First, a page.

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Cinacalcet increases calcium excretion in hypercalcemic hyperparathyroidism after kidney transplantation.
Transplantation. 2008 Oct 15; 86(7):919-24.T

Abstract

BACKGROUND

Cinacalcet reduces serum calcium in kidney transplant recipients with hypercalcemic hyperparathyroidism. The mechanism of action is not fully understood. We hypothesized that cinacalcet increases renal elimination of calcium, thereby improving hypercalcemia in kidney transplant recipients.

METHODS

We prospectively examined the effect of cinacalcet (30 mg/d) during the first 6 weeks of treatment on serum and 24 hrs urinary calcium concentration and calculated fractional calcium excretion in 32 patients with sustained hypercalcemic hyperparathyroidism (Ca >2.6 mmol/L [10.4 mg/dL], intact parathyroid hormone >60 pg/mL). Secondary endpoints were serum phosphate and tubular maximum of phosphate corrected for glomerular filtration rate, intact parathyroid hormone and serum creatinine.

RESULTS

Serum calcium concentrations decreased in all patients (from 2.77 to 2.51 mmol/L; P<0.0001), fractional calcium excretion increased rapidly in the first 2 weeks of treatment from 1.06 to 1.78% (P<0.0001), and decreased thereafter to 1.37% (P<0.05 vs. early treatment). Simultaneously serum phosphate and tubular maximum of phosphate corrected for glomerular filtration rate increased significantly from 0.79 to 0.85 to 0.88 mmol/L (P<0.05), and from 0.52 to 0.61 (P<0.005) and 0.62 (P<0.0001 vs. baseline), respectively. Intact parathyroid hormone did not decrease significantly. Serum creatinine remained stable.

CONCLUSION

We provide evidence that the calcium lowering effect of cinacalcet in patients with persistent hyperparathyroidism after kidney transplantation is caused, at least in part, by increased urinary calcium excretion.

Authors+Show Affiliations

Department of Medicine III, Division of Nephrology and Dialysis, Medical University Vienna, Vienna, Austria. kyra.borchhardt@meduniwien.ac.atNo affiliation info availableNo affiliation info availableNo affiliation info availableNo affiliation info availableNo affiliation info available

Pub Type(s)

Journal Article

Language

eng

PubMed ID

18852656

Citation

Borchhardt, Kyra A., et al. "Cinacalcet Increases Calcium Excretion in Hypercalcemic Hyperparathyroidism After Kidney Transplantation." Transplantation, vol. 86, no. 7, 2008, pp. 919-24.
Borchhardt KA, Heinzl H, Mayerwöger E, et al. Cinacalcet increases calcium excretion in hypercalcemic hyperparathyroidism after kidney transplantation. Transplantation. 2008;86(7):919-24.
Borchhardt, K. A., Heinzl, H., Mayerwöger, E., Hörl, W. H., Haas, M., & Sunder-Plassmann, G. (2008). Cinacalcet increases calcium excretion in hypercalcemic hyperparathyroidism after kidney transplantation. Transplantation, 86(7), 919-24. https://doi.org/10.1097/TP.0b013e318186b7fb
Borchhardt KA, et al. Cinacalcet Increases Calcium Excretion in Hypercalcemic Hyperparathyroidism After Kidney Transplantation. Transplantation. 2008 Oct 15;86(7):919-24. PubMed PMID: 18852656.
* Article titles in AMA citation format should be in sentence-case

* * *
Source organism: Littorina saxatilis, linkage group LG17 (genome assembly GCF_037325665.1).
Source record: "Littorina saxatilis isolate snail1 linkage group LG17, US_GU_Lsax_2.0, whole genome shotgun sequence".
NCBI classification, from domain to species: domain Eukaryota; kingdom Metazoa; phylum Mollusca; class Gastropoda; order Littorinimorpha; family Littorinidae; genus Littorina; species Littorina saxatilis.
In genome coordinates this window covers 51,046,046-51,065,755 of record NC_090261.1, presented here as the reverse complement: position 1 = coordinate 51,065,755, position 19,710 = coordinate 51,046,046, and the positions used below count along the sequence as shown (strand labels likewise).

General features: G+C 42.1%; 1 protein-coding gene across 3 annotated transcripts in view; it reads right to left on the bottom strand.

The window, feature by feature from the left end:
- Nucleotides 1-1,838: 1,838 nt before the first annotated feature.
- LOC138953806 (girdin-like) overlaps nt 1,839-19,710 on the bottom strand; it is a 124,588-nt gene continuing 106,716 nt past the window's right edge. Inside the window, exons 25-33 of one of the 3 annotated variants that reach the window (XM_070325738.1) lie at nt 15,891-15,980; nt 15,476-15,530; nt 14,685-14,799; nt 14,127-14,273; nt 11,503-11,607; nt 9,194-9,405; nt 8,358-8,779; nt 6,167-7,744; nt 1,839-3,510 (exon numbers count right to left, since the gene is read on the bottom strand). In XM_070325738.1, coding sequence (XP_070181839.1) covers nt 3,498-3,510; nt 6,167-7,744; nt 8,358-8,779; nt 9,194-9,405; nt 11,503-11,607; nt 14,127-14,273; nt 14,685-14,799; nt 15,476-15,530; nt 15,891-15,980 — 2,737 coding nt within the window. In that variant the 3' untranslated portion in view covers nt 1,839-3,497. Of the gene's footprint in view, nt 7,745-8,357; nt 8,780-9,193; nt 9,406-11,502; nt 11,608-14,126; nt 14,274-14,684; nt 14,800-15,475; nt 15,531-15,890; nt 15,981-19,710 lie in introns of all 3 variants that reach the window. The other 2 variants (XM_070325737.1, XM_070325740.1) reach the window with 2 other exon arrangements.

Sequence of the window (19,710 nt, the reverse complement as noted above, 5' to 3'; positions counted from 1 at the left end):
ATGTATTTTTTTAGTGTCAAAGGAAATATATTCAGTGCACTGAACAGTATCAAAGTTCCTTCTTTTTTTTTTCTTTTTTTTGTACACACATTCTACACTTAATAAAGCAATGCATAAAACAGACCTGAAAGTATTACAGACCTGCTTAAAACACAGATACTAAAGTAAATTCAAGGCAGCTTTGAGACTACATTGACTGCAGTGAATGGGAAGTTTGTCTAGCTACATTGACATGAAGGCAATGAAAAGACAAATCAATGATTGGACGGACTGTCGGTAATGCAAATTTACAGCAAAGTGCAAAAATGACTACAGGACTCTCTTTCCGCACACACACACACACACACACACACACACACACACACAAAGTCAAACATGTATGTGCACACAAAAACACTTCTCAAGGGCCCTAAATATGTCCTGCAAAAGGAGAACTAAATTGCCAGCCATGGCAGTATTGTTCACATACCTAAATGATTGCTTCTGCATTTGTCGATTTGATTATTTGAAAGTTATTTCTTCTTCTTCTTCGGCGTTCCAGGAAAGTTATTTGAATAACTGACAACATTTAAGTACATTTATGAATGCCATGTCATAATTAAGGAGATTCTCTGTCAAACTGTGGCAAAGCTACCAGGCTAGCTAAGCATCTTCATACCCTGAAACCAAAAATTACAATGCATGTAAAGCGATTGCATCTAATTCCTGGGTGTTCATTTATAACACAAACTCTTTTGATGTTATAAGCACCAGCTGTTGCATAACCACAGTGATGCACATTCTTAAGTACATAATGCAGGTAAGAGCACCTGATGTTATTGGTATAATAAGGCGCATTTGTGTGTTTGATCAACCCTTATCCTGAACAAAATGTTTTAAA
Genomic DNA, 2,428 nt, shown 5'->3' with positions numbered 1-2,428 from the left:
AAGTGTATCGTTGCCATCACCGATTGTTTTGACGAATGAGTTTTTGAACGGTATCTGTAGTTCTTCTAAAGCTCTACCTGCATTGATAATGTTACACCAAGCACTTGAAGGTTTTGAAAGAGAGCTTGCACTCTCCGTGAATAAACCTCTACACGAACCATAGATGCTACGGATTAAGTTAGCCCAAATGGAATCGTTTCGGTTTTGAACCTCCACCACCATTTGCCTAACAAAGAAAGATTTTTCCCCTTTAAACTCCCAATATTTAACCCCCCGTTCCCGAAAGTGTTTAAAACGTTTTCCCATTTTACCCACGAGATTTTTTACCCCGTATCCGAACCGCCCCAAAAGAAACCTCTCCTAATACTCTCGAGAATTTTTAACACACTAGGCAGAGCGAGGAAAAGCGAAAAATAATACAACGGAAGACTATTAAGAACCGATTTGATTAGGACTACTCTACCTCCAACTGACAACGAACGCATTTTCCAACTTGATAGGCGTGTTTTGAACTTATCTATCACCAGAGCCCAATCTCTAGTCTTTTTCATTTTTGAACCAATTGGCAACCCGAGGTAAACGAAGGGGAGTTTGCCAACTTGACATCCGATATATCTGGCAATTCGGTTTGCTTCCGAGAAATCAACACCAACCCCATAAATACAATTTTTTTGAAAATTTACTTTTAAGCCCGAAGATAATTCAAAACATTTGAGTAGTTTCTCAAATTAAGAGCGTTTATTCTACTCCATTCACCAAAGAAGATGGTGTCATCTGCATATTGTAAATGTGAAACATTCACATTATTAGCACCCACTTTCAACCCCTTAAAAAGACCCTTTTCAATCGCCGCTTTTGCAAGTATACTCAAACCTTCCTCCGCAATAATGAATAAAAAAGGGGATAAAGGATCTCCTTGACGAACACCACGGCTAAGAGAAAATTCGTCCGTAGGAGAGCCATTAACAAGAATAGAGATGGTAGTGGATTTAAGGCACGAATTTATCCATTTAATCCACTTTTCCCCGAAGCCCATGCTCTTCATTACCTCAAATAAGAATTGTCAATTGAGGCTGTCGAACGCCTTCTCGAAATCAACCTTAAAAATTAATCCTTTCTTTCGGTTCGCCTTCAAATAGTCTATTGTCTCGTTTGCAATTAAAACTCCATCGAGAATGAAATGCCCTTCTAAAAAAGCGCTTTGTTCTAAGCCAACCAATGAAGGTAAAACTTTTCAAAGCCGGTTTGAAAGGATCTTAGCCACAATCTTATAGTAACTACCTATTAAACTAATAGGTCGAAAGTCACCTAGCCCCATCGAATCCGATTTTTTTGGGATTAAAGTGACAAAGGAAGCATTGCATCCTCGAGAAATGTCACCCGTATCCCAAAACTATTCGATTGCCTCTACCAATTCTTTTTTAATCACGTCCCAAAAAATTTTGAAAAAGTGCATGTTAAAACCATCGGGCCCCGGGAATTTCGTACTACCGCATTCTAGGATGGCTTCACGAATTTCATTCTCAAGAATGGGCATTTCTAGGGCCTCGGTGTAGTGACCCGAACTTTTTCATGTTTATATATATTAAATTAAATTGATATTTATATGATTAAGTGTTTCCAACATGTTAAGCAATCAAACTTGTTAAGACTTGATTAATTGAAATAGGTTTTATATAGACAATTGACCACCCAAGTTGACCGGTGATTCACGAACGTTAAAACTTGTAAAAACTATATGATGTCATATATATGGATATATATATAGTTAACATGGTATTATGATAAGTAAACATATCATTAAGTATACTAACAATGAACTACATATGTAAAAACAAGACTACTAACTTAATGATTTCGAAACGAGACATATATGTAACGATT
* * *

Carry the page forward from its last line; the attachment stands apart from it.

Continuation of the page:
TY - JOUR T1 - Cinacalcet increases calcium excretion in hypercalcemic hyperparathyroidism after kidney transplantation. AU - Borchhardt,Kyra A, AU - Heinzl,Harald, AU - Mayerwöger,Elisabeth, AU - Hörl,Walter H, AU - Haas,Martin, AU - Sunder-Plassmann,Gere, PY - 2008/10/15/pubmed PY - 2008/11/18/medline PY - 2008/10/15/entrez SP - 919 EP - 24 JF - Transplantation JO - Transplantation VL - 86 IS - 7 N2 - BACKGROUND: Cinacalcet reduces serum calcium in kidney transplant recipients with hypercalcemic hyperparathyroidism. The mechanism of action is not fully understood. We hypothesized that cinacalcet increases renal elimination of calcium, thereby improving hypercalcemia in kidney transplant recipients. METHODS: We prospectively examined the effect of cinacalcet (30 mg/d) during the first 6 weeks of treatment on serum and 24 hrs urinary calcium concentration and calculated fractional calcium excretion in 32 patients with sustained hypercalcemic hyperparathyroidism (Ca >2.6 mmol/L [10.4 mg/dL], intact parathyroid hormone >60 pg/mL). Secondary endpoints were serum phosphate and tubular maximum of phosphate corrected for glomerular filtration rate, intact parathyroid hormone and serum creatinine. RESULTS: Serum calcium concentrations decreased in all patients (from 2.77 to 2.51 mmol/L; P<0.0001), fractional calcium excretion increased rapidly in the first 2 weeks of treatment from 1.06 to 1.78% (P<0.0001), and decreased thereafter to 1.37% (P<0.05 vs. early treatment). Simultaneously serum phosphate and tubular maximum of phosphate corrected for glomerular filtration rate increased significantly from 0.79 to 0.85 to 0.88 mmol/L (P<0.05), and from 0.52 to 0.61 (P<0.005) and 0.62 (P<0.0001 vs. baseline), respectively. Intact parathyroid hormone did not decrease significantly. Serum creatinine remained stable. CONCLUSION: We provide evidence that the calcium lowering effect of cinacalcet in patients with persistent hyperparathyroidism after kidney transplantation is caused, at least in part, by increased urinary calcium excretion. SN - 1534-6080 UR - https://www.unboundmedicine.com/medline/citation/18852656/Cinacalcet_increases_calcium_excretion_in_hypercalcemic_hyperparathyroidism_after_kidney_transplantation_ L2 - https://doi.org/10.1097/TP.0b013e318186b7fb DB - PRIME DP - Unbound Medicine ER -